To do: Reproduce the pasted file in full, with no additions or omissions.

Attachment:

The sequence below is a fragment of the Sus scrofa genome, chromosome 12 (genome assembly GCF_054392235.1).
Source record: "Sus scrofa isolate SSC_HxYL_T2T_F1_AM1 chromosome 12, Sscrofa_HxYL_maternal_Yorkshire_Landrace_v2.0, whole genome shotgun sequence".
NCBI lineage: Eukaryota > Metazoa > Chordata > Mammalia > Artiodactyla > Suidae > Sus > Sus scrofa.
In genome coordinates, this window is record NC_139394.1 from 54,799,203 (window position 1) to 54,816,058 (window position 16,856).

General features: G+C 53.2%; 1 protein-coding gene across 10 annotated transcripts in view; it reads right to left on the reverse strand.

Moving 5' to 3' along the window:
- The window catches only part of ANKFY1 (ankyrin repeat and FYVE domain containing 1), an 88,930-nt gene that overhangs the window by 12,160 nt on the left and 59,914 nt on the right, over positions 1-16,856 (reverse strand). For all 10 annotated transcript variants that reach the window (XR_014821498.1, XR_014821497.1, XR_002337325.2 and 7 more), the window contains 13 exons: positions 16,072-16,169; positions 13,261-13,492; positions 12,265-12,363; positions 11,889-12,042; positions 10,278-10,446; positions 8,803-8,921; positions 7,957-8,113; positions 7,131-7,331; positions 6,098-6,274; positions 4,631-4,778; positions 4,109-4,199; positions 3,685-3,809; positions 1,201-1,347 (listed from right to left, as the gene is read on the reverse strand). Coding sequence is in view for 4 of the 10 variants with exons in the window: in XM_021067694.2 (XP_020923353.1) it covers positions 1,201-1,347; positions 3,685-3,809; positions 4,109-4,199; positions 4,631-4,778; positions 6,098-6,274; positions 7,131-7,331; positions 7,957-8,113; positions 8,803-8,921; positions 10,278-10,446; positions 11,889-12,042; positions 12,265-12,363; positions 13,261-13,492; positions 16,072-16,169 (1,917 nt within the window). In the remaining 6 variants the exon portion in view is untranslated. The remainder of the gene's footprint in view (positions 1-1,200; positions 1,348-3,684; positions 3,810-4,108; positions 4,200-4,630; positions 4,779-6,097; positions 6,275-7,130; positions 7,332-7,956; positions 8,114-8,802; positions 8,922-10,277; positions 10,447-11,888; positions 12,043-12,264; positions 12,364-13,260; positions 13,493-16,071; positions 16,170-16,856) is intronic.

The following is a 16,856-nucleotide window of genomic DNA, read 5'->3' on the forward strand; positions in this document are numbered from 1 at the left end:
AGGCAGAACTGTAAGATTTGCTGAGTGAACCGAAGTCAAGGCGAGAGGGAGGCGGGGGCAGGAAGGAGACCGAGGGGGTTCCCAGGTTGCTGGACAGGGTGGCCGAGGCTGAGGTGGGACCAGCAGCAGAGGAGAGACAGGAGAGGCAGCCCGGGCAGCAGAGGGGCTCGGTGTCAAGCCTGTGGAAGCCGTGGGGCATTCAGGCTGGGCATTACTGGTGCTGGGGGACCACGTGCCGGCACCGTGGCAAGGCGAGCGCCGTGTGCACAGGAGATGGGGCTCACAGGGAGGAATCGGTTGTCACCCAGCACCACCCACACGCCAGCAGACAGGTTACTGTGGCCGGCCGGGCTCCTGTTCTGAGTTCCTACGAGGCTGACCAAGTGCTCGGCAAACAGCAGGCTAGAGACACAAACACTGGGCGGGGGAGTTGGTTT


The sequence below is a fragment of the Sus scrofa genome, chromosome 12 (genome assembly GCF_054392235.1).
Source record: "Sus scrofa isolate SSC_HxYL_T2T_F1_AM1 chromosome 12, Sscrofa_HxYL_maternal_Yorkshire_Landrace_v2.0, whole genome shotgun sequence".
NCBI lineage: Eukaryota > Metazoa > Chordata > Mammalia > Artiodactyla > Suidae > Sus > Sus scrofa.
In genome coordinates, this window is record NC_139394.1 from 54,799,203 (window position 1) to 54,816,058 (window position 16,856).

General features: G+C 53.2%; 1 protein-coding gene across 10 annotated transcripts in view; it reads right to left on the reverse strand.

Moving 5' to 3' along the window:
- The window catches only part of ANKFY1 (ankyrin repeat and FYVE domain containing 1), an 88,930-nt gene that overhangs the window by 12,160 nt on the left and 59,914 nt on the right, over positions 1-16,856 (reverse strand). For all 10 annotated transcript variants that reach the window (XR_014821498.1, XR_014821497.1, XR_002337325.2 and 7 more), the window contains 13 exons: positions 16,072-16,169; positions 13,261-13,492; positions 12,265-12,363; positions 11,889-12,042; positions 10,278-10,446; positions 8,803-8,921; positions 7,957-8,113; positions 7,131-7,331; positions 6,098-6,274; positions 4,631-4,778; positions 4,109-4,199; positions 3,685-3,809; positions 1,201-1,347 (listed from right to left, as the gene is read on the reverse strand). Coding sequence is in view for 4 of the 10 variants with exons in the window: in XM_021067694.2 (XP_020923353.1) it covers positions 1,201-1,347; positions 3,685-3,809; positions 4,109-4,199; positions 4,631-4,778; positions 6,098-6,274; positions 7,131-7,331; positions 7,957-8,113; positions 8,803-8,921; positions 10,278-10,446; positions 11,889-12,042; positions 12,265-12,363; positions 13,261-13,492; positions 16,072-16,169 (1,917 nt within the window). In the remaining 6 variants the exon portion in view is untranslated. The remainder of the gene's footprint in view (positions 1-1,200; positions 1,348-3,684; positions 3,810-4,108; positions 4,200-4,630; positions 4,779-6,097; positions 6,275-7,130; positions 7,332-7,956; positions 8,114-8,802; positions 8,922-10,277; positions 10,447-11,888; positions 12,043-12,264; positions 12,364-13,260; positions 13,493-16,071; positions 16,170-16,856) is intronic.

The following is a 16,856-nucleotide window of genomic DNA, read 5'->3' on the forward strand; positions in this document are numbered from 1 at the left end:
AGGCAGAACTGTAAGATTTGCTGAGTGAACCGAAGTCAAGGCGAGAGGGAGGCGGGGGCAGGAAGGAGACCGAGGGGGTTCCCAGGTTGCTGGACAGGGTGGCCGAGGCTGAGGTGGGACCAGCAGCAGAGGAGAGACAGGAGAGGCAGCCCGGGCAGCAGAGGGGCTCGGTGTCAAGCCTGTGGAAGCCGTGGGGCATTCAGGCTGGGCATTACTGGTGCTGGGGGACCACGTGCCGGCACCGTGGCAAGGCGAGCGCCGTGTGCACAGGAGATGGGGCTCACAGGGAGGAATCGGTTGTCACCCAGCACCACCCACACGCCAGCAGACAGGTTACTGTGGCCGGCCGGGCTCCTGTTCTGAGTTCCTACGAGGCTGACCAAGTGCTCGGCAAACAGCAGGCTAGAGACACAAACACTGGGCGGGGGAGTTGGTTT